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A taffy daffy dilly*
Hollywood perfection is very rare. And who's to judge? There are moments in great cinema that astound but rarely are there films that could boast consistent gems in almost every scene. Camus argues that SINGIN' IN THE RAIN comes damn close to flawless...
  '"Are you telling me he was difficult because he wanted his dressing room painted a certain shade of blue, or because he wanted to get the scene right?" "He wanted to get it right," she replied. So after that, I realised that the temperament came out of the perfectionism and not just random movie star behaviour.'
  An American in Paris co-star Nina Foch interviewed by Robert
Trachtenberg on ‘difficult’ Gene Kelly’s approach to his work**


There is a small moment in Singin' in the Rain that should be enshrined as filmmaking perfection. It features a mistake (a prop lands in an unfortunate place) but not only is that mistake rectified in a split second of an extemporaneous gesture, it's built upon with a brief eye roll that says "Why do these things have to happen to me?" The genius of the moment was not its execution (although all credit to Debbie Reynolds for getting rid of that stray green streamer that attached itself to her face with such comic grace). It was the choice by, one presumes, directors Gene Kelly and Stanley Donen and editor Adrienne Fazan to include it in the cut. In fact, there is a non-continuous cut to the offending ribbon on Reynold's face mid-dance that effectively confirms its legitimacy. We get one smiling cutaway of Kelly enjoying Reynold's humiliation and then it's the moment in the cake dance just after the line "You're every song I ever sing!"

Debbie Reynolds struggles with a ribbon while dancing

Perfect! Regular Outsider visitors may have picked up that we are not fans of perfection here. Reynold's actions were all human and perfect in this 'couldn't-be-planned-for' moment. We like imperfections in our movie diet, tell-tale signs that human beings actually created these works, small errors that creep in, gaffes that stay embedded in the effort because time and money forced the filmmakers to abandon their baby and let the world loose on it. But as I watched Singin' in the Rain last night for what must be at least the twenty-fifth time (let's not mention how many times I've listened to the songs) a part of me thought "Hollywood doesn't get much better than this." It's still funny, vibrant, dynamic, romantic, drenched in primary Technicolor colours with charismatic leads and dancing that's out of this world. The faux rivalry between Gene Kelly and Fred Astaire at the time is often brought up and I just read why that was and still seems to be the case. Here were two men who had reached a level of performance that had so outstripped any pretenders to that lofty throne, that they were the only practitioners of that degree of exemplary craft so were bound to be compared. At the cinematic dance summit were Kelly and Astaire. Everyone else was at base camp except maybe for Donald O'Connor, Kelly's fellow hoofer and movie best friend Cosmo. He must have been on the mountain somewhere. For my money, Kelly was a smoother and rounder performer and Astaire more angular but I could watch both men in action until every farmyard animal had made it safely home.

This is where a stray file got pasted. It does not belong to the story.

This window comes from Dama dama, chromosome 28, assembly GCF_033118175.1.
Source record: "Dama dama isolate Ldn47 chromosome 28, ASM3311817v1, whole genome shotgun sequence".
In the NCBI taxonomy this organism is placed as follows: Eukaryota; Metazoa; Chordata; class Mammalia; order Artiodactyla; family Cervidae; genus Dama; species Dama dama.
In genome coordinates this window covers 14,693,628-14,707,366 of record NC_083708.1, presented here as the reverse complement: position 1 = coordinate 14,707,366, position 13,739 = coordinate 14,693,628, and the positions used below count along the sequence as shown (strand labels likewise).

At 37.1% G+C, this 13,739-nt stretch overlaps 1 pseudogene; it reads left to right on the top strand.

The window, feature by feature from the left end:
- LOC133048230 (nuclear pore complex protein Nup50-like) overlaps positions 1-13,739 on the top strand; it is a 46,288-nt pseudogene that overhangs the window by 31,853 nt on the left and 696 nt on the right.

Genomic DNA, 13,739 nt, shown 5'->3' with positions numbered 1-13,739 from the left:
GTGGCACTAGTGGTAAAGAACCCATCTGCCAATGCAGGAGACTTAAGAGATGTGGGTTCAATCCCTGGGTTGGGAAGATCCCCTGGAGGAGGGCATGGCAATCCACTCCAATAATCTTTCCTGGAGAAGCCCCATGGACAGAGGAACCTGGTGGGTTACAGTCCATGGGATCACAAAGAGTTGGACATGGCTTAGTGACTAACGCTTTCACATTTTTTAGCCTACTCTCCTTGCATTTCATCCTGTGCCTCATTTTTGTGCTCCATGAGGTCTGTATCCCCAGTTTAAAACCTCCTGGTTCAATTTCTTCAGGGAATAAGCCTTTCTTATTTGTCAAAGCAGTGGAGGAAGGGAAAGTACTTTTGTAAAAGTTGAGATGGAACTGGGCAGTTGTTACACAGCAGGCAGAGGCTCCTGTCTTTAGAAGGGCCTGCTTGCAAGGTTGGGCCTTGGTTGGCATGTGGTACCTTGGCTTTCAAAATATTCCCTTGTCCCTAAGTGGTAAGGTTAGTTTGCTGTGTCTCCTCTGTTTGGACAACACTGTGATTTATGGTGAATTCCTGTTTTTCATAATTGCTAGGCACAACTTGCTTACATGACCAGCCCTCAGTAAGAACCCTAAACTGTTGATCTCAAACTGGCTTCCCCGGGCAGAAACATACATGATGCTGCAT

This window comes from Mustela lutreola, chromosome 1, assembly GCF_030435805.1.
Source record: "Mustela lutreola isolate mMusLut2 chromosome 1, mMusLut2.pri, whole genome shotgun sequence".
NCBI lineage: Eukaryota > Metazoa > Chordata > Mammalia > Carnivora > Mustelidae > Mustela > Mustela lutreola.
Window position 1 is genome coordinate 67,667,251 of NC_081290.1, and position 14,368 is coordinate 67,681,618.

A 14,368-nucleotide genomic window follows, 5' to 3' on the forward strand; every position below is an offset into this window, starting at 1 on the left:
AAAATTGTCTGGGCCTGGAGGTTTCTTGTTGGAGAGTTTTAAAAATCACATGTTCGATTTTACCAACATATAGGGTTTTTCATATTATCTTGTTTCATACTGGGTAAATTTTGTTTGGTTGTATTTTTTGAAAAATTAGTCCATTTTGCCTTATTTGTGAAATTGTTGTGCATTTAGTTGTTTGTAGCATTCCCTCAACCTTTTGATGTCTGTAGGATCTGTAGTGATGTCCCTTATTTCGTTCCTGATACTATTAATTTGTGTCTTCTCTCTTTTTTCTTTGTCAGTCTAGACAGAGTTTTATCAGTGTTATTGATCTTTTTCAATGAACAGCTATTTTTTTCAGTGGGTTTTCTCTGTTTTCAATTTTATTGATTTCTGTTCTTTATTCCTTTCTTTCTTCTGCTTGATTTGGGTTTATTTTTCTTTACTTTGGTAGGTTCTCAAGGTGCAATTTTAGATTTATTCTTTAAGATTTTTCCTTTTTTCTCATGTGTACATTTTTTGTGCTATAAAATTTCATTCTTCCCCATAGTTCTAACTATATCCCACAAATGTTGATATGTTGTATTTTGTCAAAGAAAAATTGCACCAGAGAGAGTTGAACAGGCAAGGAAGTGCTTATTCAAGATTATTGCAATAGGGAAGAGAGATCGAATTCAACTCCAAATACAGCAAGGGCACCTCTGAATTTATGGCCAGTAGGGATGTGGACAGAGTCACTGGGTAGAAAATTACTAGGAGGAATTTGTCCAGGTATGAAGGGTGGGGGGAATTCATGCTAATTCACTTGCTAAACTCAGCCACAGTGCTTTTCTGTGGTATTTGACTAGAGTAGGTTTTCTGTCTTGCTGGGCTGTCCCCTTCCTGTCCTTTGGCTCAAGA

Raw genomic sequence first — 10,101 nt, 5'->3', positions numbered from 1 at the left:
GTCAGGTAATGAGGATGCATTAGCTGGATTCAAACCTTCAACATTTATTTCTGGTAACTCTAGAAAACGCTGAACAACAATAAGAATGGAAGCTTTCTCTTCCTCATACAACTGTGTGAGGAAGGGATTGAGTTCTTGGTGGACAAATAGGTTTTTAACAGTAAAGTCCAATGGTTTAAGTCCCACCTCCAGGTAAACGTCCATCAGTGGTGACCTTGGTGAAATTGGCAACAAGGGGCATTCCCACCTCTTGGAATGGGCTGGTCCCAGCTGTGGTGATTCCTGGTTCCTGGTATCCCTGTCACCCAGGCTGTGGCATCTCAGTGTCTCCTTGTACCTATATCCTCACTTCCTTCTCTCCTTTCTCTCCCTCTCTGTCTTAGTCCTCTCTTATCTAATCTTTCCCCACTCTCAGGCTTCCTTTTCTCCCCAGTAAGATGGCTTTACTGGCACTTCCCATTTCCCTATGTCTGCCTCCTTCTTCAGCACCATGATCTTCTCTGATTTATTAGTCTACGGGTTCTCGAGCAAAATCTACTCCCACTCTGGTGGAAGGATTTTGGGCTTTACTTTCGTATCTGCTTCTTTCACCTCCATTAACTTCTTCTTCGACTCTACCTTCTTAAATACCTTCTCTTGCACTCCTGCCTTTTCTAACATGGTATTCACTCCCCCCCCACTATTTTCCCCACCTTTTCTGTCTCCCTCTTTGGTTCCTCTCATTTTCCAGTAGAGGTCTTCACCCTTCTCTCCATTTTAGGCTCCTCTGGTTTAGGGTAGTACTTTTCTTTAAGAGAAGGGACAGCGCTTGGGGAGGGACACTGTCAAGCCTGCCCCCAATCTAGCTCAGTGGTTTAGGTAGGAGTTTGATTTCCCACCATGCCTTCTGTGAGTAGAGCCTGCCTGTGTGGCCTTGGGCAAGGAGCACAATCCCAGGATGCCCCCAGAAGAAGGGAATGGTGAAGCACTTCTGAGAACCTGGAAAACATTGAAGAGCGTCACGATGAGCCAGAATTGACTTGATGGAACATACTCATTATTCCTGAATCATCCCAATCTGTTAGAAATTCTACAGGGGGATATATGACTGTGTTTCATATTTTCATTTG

Singin' in the Rain was 'suggested' by the 1929 popular song of the same name. Some of you may know the title song from the scene of a man getting the shit kicked out of him in A Clockwork Orange (an ad lib by Malcolm McDowell that Kubrick loved and Kelly famously loathed). You may have heard the final song in the most unusual of places... In the lifeboat Narcissus, Ripley sings to herself 'You Are My Lucky Star' in petrified breaths as she takes on the titular nasty at the climax of Alien. Or you may have seen a very odd but hugely popular computer assisted commercial for the Volkswagen Beetle in 2006 featuring digitally manipulated aspects of Kelly's rain dance. However you've heard of this 68-year old movie (it feels unreal typing that incontrovertible fact), here's the skinny on the real thing. For the seventeen of you who've not seen this film, the plot is nice and simple. To say that sound changed the movies is like saying a brick changed a plate glass window. It's the late 1920s and two silent movie stars whose studio promotes them as a happy couple – which they defiantly are not – are about to have their world turned upside down. Enter synchronised sound into Hollywood. Panic. The stars' latest silent film is badly post-produced with terrible sound until someone has the great idea to make the film a musical. Stitched into this basic narrative is a rising young star, Kathy Selden who meets up with the dashing male lead, Don Lockwood and is not as charmed by him as he feels she should be. To be fair, there was a 22/21-year age gap (Reynolds turned 19 making the film).

Don Lockwood and Lina Lamont